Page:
Tidal streams are caused by the twice-a-day rise and fall of the tides. As water flows in and out of estuaries, it carries energy. The amount of energy it is possible to extract depends on the speed of the flowing stream and the area intercepted, similar to wind-power extraction, but because water is much denser than air, an equivalent amount of power can be extracted over smaller areas and at slower velocities.
Nearly 400 billion gallons of water rush through the Golden Gate every day; the potential for tidal-energy generation in San Francisco Bay is massive. San Francisco’s unique tidal energy resource is unmatched in California or anywhere else in the lower 48 states. The volume and speed of water passing through the Golden Gate, coupled with the depth of water below the bridge itself, provide a near-perfect setting for the deployment of a tidal energy generation system. In 2005, San Francisco took part in a study conducted by the Electric Power Research Institute (EPRI) on the technical and economic feasibility of tidal power in seven areas in North America, including San Francisco.
The study conservatively estimated that the Golden Gate site has 35.5 megawatts of total extractable average annual power, and that 15 to 17 average megawatts (MW) of this power could realistically be extracted by technologies currently in development. The cost of electricity generated, assuming incentives similar to those provided to other renewable resources, is estimated at six to nine cents per kilowatt-hour (kWh)—a cost competitive with current wind and natural gas generation, and about one-third the cost per megawatt of solar power. Building a tidal energy project at the Golden Gate will help the city meet its growing energy needs from a clean, renewable, locally available source, and serve as a catalyst for other large-scale, innovative renewable energy projects not only around the state and country, but also for the rest of the world.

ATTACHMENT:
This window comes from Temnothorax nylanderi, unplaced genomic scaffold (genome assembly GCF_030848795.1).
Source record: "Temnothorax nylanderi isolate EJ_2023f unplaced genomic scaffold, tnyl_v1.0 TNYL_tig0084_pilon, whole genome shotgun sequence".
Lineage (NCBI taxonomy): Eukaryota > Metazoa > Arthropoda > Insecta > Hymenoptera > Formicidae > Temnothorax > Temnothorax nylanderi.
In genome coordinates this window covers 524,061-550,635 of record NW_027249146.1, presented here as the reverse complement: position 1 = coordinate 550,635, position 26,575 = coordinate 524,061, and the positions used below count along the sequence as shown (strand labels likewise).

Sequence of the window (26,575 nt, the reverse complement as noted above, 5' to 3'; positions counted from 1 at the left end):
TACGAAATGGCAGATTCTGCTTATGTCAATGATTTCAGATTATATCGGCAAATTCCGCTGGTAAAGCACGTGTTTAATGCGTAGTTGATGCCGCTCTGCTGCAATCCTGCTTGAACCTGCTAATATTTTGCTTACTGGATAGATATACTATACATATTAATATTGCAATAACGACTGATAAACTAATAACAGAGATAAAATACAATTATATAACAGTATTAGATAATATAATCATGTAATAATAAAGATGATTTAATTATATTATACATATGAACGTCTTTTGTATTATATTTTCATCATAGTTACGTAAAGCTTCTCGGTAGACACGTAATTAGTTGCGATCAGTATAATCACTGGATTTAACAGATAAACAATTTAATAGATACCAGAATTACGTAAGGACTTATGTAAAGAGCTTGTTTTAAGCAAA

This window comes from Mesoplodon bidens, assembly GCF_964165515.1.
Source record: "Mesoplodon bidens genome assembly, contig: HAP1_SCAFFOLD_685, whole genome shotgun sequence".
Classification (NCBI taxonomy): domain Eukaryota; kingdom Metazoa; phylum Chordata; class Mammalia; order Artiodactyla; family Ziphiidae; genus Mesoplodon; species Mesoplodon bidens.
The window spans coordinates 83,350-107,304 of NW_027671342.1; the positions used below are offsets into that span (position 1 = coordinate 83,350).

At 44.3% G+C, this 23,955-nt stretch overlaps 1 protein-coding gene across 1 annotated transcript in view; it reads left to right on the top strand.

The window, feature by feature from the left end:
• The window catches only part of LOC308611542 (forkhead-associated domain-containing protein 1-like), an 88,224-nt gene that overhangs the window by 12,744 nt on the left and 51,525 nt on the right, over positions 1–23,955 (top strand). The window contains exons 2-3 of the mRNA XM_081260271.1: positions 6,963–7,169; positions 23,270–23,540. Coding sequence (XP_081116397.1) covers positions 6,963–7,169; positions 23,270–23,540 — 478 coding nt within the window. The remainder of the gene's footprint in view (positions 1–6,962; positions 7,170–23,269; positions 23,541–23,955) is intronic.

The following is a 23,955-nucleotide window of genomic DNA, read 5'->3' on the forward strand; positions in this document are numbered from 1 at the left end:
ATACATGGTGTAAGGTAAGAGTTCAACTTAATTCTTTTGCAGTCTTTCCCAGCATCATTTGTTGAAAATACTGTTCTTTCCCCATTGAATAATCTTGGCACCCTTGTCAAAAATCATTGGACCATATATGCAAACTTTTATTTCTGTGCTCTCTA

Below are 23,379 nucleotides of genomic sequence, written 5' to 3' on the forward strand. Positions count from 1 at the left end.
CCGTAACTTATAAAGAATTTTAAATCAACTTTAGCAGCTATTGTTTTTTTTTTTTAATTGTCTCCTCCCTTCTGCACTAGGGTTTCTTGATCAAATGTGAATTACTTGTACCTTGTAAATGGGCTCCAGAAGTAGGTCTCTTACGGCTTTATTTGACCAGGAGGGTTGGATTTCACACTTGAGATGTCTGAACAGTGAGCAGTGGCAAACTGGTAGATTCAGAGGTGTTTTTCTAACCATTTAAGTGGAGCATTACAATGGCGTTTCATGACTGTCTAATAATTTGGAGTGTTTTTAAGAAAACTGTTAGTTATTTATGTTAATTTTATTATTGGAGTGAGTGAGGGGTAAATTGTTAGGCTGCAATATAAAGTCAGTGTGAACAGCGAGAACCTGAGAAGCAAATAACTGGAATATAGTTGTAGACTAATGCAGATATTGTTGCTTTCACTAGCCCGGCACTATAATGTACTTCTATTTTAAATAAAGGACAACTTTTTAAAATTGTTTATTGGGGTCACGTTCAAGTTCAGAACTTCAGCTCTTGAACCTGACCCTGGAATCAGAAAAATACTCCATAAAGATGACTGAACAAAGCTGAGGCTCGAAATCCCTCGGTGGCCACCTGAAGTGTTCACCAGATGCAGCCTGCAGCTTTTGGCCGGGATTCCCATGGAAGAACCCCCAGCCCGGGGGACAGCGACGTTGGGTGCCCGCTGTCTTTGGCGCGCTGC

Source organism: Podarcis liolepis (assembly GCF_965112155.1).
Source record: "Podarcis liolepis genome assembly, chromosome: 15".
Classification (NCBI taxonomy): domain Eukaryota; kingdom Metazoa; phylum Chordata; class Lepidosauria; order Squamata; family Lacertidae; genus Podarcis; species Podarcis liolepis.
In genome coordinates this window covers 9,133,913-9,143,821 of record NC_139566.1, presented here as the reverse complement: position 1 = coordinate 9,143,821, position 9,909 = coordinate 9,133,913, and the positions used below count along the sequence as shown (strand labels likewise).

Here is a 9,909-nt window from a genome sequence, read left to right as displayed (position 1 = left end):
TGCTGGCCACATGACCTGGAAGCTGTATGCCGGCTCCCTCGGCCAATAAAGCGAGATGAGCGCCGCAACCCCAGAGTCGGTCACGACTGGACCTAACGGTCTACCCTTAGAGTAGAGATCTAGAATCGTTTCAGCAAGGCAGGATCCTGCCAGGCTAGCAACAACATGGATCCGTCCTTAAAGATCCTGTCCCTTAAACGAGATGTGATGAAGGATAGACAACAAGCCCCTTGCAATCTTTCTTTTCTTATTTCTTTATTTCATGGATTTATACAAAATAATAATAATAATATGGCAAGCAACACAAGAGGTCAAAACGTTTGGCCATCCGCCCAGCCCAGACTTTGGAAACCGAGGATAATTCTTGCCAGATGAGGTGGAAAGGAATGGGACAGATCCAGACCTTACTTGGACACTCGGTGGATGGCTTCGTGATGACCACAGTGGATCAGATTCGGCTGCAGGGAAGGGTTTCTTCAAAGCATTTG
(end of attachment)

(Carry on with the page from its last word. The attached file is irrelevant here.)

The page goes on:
In September 2006, Mayor Newsom announced that the city would formally explore the possibility of generating clean energy through the power of the tides at the Golden Gate with a $150,000 feasibility study. The study looked at the range of potential issues, challenges, and opportunities of tidal power at the Golden Gate, including regulatory, technological, environmental, financial, and other issues.